UNC study: diabetes disease management most effective for patients with low literacy
|October 13, 2004|
|CHAPEL HILL – Primary care-based disease management programs can improve care for patients with diabetes — especially those with low literacy skills, a new University of North Carolina at Chapel Hill study concludes.The study, reported in the Oct. 13 issue of the Journal of the American Medical Association and conducted in UNC’s internal medicine practice, showed that patients with low literacy derived particular benefit in blood glucose control.
This is important, researchers say, because other studies have shown that diabetic patients with poor literacy skills are at higher risk for complications than otherwise-similar patients who read well.
“Our key finding was that the intervention we used was especially effective for low-literacy patients in boosting their skill at controlling their blood sugar,” said Dr. Michael Pignone, assistant professor of medicine at UNC and director of disease management in the UNC Center for Excellence in Chronic Illness Care.
“In fact, among diabetics with low literacy, those who received the intervention were three times more likely to achieve blood sugar goals set for them than comparable patients who served as control subjects and received only standard care.”
Besides Pignone, authors include Drs. Russell L. Rothman, a former UNC fellow in the Robert Wood Johnson Clinical Scholars Program, and statistician Ayumi Shintani, both now at Vanderbilt University Medical Center. Others, all at UNC, are Dr. Darren A. DeWalt, assistant professor of medicine; Drs. Robb Malone and Betsy Bryant, both clinical pharmacists; and Dr. Morris Weinberger, professor of health policy and administration at the school of public health.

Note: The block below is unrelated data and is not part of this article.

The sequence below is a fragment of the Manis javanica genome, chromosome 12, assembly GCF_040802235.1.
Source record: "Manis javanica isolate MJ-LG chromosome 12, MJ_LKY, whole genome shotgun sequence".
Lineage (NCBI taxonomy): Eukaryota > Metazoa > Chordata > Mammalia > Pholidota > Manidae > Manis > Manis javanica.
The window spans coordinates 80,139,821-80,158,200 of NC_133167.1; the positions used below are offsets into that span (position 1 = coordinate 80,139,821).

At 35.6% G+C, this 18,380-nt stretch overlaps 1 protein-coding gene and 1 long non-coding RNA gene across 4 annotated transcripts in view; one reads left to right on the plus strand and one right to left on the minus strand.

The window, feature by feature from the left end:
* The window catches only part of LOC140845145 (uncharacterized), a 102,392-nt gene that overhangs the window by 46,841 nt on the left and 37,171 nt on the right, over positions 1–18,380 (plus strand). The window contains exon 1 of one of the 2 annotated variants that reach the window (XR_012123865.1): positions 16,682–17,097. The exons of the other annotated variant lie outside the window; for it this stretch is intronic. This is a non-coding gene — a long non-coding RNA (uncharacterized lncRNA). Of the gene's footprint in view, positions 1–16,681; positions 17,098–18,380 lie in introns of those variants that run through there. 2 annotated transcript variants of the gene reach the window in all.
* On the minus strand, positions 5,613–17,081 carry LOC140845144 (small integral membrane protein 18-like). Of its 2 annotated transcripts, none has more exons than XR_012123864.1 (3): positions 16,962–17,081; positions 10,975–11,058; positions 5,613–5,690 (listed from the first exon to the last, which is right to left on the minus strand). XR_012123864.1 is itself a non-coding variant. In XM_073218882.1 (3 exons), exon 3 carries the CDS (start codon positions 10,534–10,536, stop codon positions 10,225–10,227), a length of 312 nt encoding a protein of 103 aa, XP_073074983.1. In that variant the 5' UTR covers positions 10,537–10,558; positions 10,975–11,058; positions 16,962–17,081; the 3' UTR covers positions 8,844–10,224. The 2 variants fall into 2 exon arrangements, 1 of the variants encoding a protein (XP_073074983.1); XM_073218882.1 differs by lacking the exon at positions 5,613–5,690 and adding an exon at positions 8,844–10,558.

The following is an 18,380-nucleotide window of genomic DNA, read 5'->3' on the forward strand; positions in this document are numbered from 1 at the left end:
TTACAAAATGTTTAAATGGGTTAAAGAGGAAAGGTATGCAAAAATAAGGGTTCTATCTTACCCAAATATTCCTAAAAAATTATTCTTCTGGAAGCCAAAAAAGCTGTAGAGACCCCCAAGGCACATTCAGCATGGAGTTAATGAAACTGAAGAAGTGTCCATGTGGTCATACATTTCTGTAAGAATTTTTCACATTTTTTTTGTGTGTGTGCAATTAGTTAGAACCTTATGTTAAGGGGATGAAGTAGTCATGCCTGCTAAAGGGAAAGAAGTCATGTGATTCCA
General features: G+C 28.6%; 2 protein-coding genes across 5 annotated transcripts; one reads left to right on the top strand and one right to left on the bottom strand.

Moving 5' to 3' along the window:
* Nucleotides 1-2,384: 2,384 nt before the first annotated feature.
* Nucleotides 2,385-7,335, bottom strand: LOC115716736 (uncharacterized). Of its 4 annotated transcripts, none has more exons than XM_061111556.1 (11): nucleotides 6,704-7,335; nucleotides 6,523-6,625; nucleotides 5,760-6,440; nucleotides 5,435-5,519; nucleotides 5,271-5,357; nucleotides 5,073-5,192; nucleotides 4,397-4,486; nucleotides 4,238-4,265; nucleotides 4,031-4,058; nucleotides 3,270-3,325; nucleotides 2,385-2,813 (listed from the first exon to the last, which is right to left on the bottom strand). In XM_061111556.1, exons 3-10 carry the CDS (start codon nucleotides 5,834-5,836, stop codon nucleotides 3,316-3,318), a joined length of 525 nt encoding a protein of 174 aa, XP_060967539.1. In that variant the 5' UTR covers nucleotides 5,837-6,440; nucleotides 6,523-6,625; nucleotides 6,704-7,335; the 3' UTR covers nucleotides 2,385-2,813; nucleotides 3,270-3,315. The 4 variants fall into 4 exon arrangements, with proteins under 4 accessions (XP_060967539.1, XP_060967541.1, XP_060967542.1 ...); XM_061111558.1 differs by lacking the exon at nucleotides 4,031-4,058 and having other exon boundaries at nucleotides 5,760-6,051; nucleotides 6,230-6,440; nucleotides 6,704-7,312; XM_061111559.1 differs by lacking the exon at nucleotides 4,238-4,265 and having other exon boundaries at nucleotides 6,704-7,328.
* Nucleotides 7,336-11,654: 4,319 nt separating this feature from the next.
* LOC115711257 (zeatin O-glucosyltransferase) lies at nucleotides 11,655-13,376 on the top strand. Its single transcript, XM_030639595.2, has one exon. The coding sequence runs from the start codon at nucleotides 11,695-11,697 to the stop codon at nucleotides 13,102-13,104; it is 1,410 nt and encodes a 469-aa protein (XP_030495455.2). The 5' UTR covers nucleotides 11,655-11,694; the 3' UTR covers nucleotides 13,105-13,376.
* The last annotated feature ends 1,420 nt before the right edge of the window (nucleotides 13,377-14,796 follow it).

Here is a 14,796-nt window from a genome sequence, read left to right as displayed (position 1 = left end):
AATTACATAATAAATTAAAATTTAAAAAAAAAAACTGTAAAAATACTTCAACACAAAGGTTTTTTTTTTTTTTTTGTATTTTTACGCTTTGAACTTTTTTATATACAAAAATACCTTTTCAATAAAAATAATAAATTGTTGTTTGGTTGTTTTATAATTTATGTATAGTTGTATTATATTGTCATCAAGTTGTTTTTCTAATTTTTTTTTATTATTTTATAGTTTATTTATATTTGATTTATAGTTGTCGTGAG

Study participants were 217 patients ages 18 and older with type 2 diabetes who initially did poorly in controlling their blood sugar.
A multidisciplinary health-care team at UNC, anchored by clinical pharmacists, monitored all patients closely for 12 months.
The team emphasized literacy-sensitive teaching techniques, including focusing on critical actions patients should take, providing picture-based information, using concrete examples, limiting topics per session and employing the “teach back” technique to ensure patients understood and remembered what they were told.
Those with higher literacy also benefited but significantly less so than the vulnerable patients with low literacy, researchers found.
“That underscored for us the influence of literacy on patient outcomes and the importance of extra effort for diabetic patients who have had fewer educational opportunities,” Pignone said.
No previous studies have examined whether interventions for patients with diabetes differed in their effectiveness based on literacy, he said.
“Patients with diabetes and low literacy have poor knowledge of their disease and may have difficulties learning the advanced self-care skills needed to improve glycemic control, particularly in our fast-paced and complex health-care system,” the authors wrote. “Our program, with frequent one-on-one patient contact and interventions oriented toward patients with low literacy, may have helped such patients overcome barriers and fully participate in their diabetes management.”
Support for the study came from the Robert Wood Johnson Clinical Scholars Program, the UNC Program on Health Outcomes, the UNC Center for Excellence in Chronic Illness Care and Vanderbilt University.
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This release was researched and written by David Williamson of UNC News Services
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